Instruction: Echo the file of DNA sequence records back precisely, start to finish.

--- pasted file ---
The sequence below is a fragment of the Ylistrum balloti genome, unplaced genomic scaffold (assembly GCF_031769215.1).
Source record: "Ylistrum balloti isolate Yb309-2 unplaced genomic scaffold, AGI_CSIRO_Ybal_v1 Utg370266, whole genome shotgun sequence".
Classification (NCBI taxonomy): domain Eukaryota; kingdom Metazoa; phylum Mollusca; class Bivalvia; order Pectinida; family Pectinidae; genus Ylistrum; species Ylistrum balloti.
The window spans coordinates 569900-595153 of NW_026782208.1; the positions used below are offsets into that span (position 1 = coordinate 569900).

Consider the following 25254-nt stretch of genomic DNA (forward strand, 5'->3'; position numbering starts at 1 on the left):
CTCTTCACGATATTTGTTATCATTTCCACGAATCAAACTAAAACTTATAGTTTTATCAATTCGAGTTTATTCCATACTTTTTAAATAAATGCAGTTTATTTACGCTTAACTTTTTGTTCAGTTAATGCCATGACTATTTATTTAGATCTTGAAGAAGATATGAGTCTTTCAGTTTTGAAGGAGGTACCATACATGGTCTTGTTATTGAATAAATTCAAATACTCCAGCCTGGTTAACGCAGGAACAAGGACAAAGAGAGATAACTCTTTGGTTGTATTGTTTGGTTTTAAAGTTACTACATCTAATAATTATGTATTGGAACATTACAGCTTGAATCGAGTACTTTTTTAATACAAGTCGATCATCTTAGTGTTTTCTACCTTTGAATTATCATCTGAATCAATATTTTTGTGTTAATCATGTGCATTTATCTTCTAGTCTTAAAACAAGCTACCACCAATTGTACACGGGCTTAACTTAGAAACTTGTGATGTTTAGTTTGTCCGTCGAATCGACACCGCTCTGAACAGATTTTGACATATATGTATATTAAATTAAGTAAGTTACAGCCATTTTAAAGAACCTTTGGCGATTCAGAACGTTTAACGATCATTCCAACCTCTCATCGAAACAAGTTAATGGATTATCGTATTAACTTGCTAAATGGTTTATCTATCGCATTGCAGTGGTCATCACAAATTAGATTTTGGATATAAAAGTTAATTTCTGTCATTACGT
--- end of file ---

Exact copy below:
The sequence below is a fragment of the Ylistrum balloti genome, unplaced genomic scaffold (assembly GCF_031769215.1).
Source record: "Ylistrum balloti isolate Yb309-2 unplaced genomic scaffold, AGI_CSIRO_Ybal_v1 Utg370266, whole genome shotgun sequence".
Classification (NCBI taxonomy): domain Eukaryota; kingdom Metazoa; phylum Mollusca; class Bivalvia; order Pectinida; family Pectinidae; genus Ylistrum; species Ylistrum balloti.
The window spans coordinates 569900-595153 of NW_026782208.1; the positions used below are offsets into that span (position 1 = coordinate 569900).

Consider the following 25254-nt stretch of genomic DNA (forward strand, 5'->3'; position numbering starts at 1 on the left):
CTCTTCACGATATTTGTTATCATTTCCACGAATCAAACTAAAACTTATAGTTTTATCAATTCGAGTTTATTCCATACTTTTTAAATAAATGCAGTTTATTTACGCTTAACTTTTTGTTCAGTTAATGCCATGACTATTTATTTAGATCTTGAAGAAGATATGAGTCTTTCAGTTTTGAAGGAGGTACCATACATGGTCTTGTTATTGAATAAATTCAAATACTCCAGCCTGGTTAACGCAGGAACAAGGACAAAGAGAGATAACTCTTTGGTTGTATTGTTTGGTTTTAAAGTTACTACATCTAATAATTATGTATTGGAACATTACAGCTTGAATCGAGTACTTTTTTAATACAAGTCGATCATCTTAGTGTTTTCTACCTTTGAATTATCATCTGAATCAATATTTTTGTGTTAATCATGTGCATTTATCTTCTAGTCTTAAAACAAGCTACCACCAATTGTACACGGGCTTAACTTAGAAACTTGTGATGTTTAGTTTGTCCGTCGAATCGACACCGCTCTGAACAGATTTTGACATATATGTATATTAAATTAAGTAAGTTACAGCCATTTTAAAGAACCTTTGGCGATTCAGAACGTTTAACGATCATTCCAACCTCTCATCGAAACAAGTTAATGGATTATCGTATTAACTTGCTAAATGGTTTATCTATCGCATTGCAGTGGTCATCACAAATTAGATTTTGGATATAAAAGTTAATTTCTGTCATTACGT